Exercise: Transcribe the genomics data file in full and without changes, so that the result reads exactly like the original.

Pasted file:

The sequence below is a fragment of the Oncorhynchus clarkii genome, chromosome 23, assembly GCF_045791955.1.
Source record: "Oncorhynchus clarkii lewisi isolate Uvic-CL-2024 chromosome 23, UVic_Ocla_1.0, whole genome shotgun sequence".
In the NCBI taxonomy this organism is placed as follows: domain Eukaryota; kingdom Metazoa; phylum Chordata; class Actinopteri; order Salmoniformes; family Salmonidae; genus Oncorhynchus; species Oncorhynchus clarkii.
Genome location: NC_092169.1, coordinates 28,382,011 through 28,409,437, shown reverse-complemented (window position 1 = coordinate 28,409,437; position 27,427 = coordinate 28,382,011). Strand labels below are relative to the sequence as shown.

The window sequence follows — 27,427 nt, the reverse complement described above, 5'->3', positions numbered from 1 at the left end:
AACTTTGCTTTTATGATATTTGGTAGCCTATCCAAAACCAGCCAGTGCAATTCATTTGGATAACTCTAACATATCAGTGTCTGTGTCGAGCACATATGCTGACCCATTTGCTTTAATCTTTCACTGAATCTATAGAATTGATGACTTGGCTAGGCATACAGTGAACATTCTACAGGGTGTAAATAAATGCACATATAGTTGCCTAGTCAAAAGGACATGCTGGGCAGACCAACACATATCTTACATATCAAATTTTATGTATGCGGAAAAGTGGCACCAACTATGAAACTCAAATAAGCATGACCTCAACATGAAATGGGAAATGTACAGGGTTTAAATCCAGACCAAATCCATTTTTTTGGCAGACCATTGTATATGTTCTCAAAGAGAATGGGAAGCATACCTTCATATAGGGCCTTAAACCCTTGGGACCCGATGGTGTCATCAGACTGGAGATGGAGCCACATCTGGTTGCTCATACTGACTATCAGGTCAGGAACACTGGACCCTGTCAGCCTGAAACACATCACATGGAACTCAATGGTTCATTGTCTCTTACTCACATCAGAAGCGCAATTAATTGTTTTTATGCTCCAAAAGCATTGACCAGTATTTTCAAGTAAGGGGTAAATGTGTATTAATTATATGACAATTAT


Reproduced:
The sequence below is a fragment of the Oncorhynchus clarkii genome, chromosome 23, assembly GCF_045791955.1.
Source record: "Oncorhynchus clarkii lewisi isolate Uvic-CL-2024 chromosome 23, UVic_Ocla_1.0, whole genome shotgun sequence".
In the NCBI taxonomy this organism is placed as follows: domain Eukaryota; kingdom Metazoa; phylum Chordata; class Actinopteri; order Salmoniformes; family Salmonidae; genus Oncorhynchus; species Oncorhynchus clarkii.
Genome location: NC_092169.1, coordinates 28,382,011 through 28,409,437, shown reverse-complemented (window position 1 = coordinate 28,409,437; position 27,427 = coordinate 28,382,011). Strand labels below are relative to the sequence as shown.

The window sequence follows — 27,427 nt, the reverse complement described above, 5'->3', positions numbered from 1 at the left end:
AACTTTGCTTTTATGATATTTGGTAGCCTATCCAAAACCAGCCAGTGCAATTCATTTGGATAACTCTAACATATCAGTGTCTGTGTCGAGCACATATGCTGACCCATTTGCTTTAATCTTTCACTGAATCTATAGAATTGATGACTTGGCTAGGCATACAGTGAACATTCTACAGGGTGTAAATAAATGCACATATAGTTGCCTAGTCAAAAGGACATGCTGGGCAGACCAACACATATCTTACATATCAAATTTTATGTATGCGGAAAAGTGGCACCAACTATGAAACTCAAATAAGCATGACCTCAACATGAAATGGGAAATGTACAGGGTTTAAATCCAGACCAAATCCATTTTTTTGGCAGACCATTGTATATGTTCTCAAAGAGAATGGGAAGCATACCTTCATATAGGGCCTTAAACCCTTGGGACCCGATGGTGTCATCAGACTGGAGATGGAGCCACATCTGGTTGCTCATACTGACTATCAGGTCAGGAACACTGGACCCTGTCAGCCTGAAACACATCACATGGAACTCAATGGTTCATTGTCTCTTACTCACATCAGAAGCGCAATTAATTGTTTTTATGCTCCAAAAGCATTGACCAGTATTTTCAAGTAAGGGGTAAATGTGTATTAATTATATGACAATTAT